What happens when a piece of work is finished?

Sometimes, if I’m not ready to let it go, it stays a while. But the ultimate joy of making artwork is to see someone else fall in love with it, so much that they want to keep it and enjoy it forever.

So there is a whole other challenge that comes after making the work of how to connect with buyers who are looking for something unique and original.

There are so many options out ‘there’ now for artists as alternatives to galleries but it can be a crowded market place and hard for buyers to find what you like. Within an artist group we were discussing alternative places to show our work and someone suggested coffee shops.

abstract landscape painting by Alice Sheridan display at LaveliBut that’s not going to work… if I’m going in to buy a coffee, I’m not about to spend £xx on a painting! I don’t believe it happens. However I like experimenting and taking first steps, so I agreed to hang work at my local coffee shop and see what happened. This costs me. Not a fortune, but it’s a consideration. So I was thrilled when JUST ONE DAY after putting up the labels I had a call from someone wanting to buy a painting.

We agreed to meet, at my house, so she could see what other pieces I had, and she chose one of those. A soft misty landscape that was very peaceful… she followed a breadcrumb trail that led her to me; one step led to another.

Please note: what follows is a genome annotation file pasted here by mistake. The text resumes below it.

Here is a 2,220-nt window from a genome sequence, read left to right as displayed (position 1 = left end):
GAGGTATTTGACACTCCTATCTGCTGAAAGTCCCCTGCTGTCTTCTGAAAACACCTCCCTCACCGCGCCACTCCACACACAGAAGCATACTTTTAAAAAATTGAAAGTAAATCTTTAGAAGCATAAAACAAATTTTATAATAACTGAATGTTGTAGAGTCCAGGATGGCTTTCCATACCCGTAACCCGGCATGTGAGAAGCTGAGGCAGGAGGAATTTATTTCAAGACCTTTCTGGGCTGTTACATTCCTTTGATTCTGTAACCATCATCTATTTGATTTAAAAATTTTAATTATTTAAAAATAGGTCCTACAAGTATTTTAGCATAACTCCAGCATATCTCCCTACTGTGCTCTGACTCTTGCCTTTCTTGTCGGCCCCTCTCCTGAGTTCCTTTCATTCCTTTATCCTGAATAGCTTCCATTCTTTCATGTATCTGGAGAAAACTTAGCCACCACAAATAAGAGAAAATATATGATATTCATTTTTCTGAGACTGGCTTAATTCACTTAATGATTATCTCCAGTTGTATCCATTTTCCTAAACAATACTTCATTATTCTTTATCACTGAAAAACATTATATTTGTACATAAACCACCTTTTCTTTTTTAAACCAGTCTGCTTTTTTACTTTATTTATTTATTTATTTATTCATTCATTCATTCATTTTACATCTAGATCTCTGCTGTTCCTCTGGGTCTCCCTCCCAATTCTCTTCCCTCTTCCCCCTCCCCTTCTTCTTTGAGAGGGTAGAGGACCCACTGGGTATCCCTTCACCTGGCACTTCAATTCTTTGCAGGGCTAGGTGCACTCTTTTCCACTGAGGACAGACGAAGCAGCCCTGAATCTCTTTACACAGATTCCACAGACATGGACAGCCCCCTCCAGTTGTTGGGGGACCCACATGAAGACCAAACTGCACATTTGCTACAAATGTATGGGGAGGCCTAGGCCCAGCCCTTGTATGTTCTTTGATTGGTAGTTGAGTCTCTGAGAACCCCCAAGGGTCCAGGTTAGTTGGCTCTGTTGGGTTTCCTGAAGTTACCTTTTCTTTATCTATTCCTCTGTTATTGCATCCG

The following week, someone got in touch to choose a painting for her husband who had arrived home, bringing one of my postcards and saying THIS is what he would like for his birthday. Happy to oblige!

And this week I took a large painting to someone’s home so that she could see it in situ. As soon as I saw the room I could see why she had picked it, and she had no doubt over her choice. What was interesting was that she mentioned she had been ‘visiting it’ in the coffee shop regularly to see if she had the same reaction. Did the feeling wear off? No, it felt right.

Although she has lived in the area for 10 years she has never visited the annual art trail I take part in each year. She wasn’t sure about the idea of going in to artists’ homes. It showed me that there are many people who prefer different ways of buying. She was more comfortable making her decision slowly, and then picking up the phone, whereas some people would prefer to browse as part of a crowd.